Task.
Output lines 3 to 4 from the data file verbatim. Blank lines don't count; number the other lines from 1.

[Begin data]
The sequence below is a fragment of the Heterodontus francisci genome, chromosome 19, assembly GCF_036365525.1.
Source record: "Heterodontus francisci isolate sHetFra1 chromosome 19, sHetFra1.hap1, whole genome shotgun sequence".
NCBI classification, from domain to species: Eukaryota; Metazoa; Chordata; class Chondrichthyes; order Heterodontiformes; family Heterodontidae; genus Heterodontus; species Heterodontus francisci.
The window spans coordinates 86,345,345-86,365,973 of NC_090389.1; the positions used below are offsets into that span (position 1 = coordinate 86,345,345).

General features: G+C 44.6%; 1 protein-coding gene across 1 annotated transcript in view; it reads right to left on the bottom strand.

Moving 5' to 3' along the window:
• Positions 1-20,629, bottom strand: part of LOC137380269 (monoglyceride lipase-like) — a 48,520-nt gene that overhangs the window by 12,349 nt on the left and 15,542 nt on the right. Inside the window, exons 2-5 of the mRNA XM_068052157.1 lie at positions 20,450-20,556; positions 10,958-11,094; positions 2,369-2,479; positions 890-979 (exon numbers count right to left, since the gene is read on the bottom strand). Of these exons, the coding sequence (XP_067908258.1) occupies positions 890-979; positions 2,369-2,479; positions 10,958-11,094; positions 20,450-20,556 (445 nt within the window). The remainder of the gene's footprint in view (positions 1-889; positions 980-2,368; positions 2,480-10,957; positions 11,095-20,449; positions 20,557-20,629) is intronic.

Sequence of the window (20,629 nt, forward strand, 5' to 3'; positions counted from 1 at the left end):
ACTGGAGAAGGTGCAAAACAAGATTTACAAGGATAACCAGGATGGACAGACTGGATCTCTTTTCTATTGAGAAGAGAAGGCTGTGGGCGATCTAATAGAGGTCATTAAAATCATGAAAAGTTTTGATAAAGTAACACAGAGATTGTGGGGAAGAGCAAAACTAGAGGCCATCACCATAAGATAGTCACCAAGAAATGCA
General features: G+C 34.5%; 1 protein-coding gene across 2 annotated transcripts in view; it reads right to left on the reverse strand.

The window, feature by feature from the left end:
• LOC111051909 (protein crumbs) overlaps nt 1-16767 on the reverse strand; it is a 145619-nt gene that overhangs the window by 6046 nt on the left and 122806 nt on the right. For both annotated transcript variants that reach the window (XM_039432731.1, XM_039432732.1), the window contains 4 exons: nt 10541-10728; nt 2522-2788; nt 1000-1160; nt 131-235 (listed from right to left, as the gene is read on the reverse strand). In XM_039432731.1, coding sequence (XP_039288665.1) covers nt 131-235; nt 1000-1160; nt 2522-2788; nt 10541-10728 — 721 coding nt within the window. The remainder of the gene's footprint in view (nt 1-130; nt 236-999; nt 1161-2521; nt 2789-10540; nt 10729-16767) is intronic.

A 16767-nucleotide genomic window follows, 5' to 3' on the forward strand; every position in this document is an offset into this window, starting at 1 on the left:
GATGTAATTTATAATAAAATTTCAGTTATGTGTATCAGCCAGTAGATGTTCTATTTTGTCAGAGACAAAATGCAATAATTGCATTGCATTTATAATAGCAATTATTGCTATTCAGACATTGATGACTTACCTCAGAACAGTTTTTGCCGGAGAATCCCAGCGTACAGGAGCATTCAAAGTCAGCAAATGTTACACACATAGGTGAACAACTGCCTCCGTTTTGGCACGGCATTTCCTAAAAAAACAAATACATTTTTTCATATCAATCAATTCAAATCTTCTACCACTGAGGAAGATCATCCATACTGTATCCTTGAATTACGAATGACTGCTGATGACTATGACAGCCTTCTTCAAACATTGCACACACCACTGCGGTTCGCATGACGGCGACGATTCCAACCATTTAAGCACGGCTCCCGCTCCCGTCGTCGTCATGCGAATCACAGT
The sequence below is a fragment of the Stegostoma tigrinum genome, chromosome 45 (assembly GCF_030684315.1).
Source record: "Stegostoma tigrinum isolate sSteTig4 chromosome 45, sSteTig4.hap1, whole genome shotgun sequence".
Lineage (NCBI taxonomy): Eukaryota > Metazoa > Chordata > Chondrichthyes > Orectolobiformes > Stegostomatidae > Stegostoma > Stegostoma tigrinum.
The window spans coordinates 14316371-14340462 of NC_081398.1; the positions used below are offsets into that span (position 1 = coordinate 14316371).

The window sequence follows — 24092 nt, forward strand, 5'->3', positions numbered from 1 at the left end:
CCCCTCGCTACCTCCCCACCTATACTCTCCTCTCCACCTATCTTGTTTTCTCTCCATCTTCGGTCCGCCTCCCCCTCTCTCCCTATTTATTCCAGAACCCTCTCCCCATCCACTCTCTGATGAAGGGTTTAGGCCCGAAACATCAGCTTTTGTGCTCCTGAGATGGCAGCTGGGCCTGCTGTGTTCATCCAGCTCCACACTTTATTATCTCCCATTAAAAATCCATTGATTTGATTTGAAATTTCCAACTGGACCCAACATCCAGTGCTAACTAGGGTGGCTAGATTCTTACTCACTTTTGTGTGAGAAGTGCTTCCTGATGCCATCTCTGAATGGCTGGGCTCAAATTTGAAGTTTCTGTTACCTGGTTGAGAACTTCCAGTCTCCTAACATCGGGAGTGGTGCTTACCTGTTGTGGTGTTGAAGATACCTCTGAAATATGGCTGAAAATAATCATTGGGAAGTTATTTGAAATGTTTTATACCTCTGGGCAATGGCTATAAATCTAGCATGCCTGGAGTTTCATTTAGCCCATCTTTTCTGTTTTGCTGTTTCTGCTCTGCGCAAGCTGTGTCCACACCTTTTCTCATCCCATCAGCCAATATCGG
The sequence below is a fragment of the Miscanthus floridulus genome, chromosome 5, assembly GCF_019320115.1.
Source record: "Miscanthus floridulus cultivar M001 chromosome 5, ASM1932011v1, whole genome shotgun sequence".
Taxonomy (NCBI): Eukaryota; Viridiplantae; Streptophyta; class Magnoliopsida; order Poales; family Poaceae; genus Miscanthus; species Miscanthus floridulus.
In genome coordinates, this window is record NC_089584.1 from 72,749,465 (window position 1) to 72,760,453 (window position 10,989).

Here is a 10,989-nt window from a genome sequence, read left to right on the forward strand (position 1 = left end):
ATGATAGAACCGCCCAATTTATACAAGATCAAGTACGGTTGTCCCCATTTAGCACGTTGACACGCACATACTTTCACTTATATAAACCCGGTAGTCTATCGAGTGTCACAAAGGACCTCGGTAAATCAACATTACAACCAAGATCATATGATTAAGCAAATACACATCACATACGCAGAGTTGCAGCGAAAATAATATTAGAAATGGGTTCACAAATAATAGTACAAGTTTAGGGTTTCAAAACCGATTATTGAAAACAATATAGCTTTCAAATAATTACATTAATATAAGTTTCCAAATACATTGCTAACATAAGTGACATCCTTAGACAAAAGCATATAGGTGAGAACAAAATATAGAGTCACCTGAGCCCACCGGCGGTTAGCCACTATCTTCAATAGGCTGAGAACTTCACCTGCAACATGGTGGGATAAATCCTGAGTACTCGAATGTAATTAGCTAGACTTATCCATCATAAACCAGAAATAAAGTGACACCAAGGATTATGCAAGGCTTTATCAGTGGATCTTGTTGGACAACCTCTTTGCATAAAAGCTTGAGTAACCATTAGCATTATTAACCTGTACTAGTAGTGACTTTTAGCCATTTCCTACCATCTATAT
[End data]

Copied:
NCBI classification, from domain to species: Eukaryota; Metazoa; Chordata; class Chondrichthyes; order Heterodontiformes; family Heterodontidae; genus Heterodontus; species Heterodontus francisci.
The window spans coordinates 86,345,345-86,365,973 of NC_090389.1; the positions used below are offsets into that span (position 1 = coordinate 86,345,345).